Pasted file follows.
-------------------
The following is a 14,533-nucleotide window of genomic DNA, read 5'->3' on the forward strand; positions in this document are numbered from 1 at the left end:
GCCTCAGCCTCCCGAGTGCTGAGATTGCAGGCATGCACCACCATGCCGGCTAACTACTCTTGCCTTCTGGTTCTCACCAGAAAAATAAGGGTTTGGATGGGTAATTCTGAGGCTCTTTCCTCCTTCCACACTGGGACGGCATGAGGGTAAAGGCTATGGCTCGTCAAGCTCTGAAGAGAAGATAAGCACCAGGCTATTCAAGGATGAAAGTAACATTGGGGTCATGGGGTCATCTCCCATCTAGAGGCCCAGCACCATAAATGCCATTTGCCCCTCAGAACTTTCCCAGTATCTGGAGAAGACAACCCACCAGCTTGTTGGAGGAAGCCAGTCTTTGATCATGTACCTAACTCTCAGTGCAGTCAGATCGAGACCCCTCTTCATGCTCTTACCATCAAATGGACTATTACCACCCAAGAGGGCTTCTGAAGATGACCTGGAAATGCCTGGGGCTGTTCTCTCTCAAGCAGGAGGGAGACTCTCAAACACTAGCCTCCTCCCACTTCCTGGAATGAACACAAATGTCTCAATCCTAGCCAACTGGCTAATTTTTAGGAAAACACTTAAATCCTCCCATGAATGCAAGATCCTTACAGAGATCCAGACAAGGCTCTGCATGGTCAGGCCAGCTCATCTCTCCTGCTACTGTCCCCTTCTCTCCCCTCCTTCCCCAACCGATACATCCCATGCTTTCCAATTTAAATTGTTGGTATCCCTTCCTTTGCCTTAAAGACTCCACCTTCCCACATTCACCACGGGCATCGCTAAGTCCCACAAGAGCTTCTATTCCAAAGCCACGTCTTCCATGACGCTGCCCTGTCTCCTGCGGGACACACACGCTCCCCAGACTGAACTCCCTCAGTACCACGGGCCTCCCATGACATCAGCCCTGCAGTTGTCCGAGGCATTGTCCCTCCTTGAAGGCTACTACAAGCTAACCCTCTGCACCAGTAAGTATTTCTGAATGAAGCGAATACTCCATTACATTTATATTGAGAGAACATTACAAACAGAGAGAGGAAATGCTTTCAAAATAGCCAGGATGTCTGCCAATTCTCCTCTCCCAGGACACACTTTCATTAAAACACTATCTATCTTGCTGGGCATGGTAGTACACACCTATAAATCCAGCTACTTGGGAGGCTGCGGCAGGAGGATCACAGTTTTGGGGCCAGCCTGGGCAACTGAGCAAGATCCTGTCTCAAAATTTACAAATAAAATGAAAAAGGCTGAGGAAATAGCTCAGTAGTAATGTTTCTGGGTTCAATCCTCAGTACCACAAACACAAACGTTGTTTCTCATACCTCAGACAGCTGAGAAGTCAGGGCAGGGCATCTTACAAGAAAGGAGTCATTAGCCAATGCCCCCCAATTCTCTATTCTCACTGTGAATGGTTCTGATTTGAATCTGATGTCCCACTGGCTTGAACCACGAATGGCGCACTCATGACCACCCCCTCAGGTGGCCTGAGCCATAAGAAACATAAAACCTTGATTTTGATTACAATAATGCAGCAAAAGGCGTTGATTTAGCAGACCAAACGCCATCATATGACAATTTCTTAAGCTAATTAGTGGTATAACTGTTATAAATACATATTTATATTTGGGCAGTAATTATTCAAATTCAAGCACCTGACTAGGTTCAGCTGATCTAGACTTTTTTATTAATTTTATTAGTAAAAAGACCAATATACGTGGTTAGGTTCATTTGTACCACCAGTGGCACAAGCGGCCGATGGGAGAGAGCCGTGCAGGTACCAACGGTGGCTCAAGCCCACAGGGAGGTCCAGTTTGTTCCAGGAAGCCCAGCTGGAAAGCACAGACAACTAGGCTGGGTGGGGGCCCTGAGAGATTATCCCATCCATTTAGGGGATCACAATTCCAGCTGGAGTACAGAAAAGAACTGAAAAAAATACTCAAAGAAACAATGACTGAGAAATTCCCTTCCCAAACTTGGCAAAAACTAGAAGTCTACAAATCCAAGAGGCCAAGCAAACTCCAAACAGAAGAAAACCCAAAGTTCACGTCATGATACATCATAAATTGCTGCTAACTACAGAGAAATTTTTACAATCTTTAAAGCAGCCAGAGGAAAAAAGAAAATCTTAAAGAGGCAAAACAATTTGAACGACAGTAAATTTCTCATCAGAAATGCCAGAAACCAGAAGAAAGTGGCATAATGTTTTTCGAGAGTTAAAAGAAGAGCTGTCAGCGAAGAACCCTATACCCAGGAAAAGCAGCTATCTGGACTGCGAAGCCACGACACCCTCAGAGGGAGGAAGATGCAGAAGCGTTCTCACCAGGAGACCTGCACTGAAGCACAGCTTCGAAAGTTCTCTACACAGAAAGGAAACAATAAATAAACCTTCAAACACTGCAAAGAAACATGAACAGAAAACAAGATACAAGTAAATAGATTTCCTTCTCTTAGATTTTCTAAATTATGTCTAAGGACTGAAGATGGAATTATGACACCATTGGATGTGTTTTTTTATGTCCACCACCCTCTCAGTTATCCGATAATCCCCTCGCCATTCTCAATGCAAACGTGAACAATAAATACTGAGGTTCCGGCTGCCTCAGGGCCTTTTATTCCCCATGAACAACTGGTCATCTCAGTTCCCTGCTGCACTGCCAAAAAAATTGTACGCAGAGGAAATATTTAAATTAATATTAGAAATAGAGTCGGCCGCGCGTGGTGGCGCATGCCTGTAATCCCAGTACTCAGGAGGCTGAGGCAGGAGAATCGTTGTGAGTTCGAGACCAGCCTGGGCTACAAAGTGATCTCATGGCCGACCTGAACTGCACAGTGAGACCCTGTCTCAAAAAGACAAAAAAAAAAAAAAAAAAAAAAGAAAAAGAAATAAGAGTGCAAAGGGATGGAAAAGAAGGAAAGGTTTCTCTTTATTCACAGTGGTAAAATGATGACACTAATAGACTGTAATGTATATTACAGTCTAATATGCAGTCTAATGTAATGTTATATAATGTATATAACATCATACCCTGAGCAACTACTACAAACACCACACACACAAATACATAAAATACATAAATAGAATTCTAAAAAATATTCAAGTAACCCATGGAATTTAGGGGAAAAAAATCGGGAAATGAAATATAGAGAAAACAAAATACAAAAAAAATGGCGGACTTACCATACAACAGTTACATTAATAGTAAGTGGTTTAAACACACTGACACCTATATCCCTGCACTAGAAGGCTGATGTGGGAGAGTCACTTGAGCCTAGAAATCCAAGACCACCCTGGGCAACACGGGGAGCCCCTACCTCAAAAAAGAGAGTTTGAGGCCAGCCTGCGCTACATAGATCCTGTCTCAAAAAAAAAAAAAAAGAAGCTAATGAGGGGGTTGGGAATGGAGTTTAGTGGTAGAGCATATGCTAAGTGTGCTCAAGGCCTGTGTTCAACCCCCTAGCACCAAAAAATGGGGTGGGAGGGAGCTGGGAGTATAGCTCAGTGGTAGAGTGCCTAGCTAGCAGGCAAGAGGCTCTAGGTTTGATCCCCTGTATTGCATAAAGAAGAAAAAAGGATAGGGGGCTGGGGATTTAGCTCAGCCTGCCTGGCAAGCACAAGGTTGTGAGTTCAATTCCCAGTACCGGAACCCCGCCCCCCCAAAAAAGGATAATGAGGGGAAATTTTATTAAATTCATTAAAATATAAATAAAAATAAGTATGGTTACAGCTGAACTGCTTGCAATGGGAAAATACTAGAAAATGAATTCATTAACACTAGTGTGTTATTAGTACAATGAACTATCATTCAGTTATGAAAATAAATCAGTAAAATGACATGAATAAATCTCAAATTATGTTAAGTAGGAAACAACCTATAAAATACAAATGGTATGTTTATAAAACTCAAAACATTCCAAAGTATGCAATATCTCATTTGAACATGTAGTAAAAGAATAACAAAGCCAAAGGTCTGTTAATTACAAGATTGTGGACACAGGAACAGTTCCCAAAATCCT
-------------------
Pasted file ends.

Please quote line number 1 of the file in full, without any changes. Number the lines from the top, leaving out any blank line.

The following is a 14,533-nucleotide window of genomic DNA, read 5'->3' on the forward strand; positions in this document are numbered from 1 at the left end: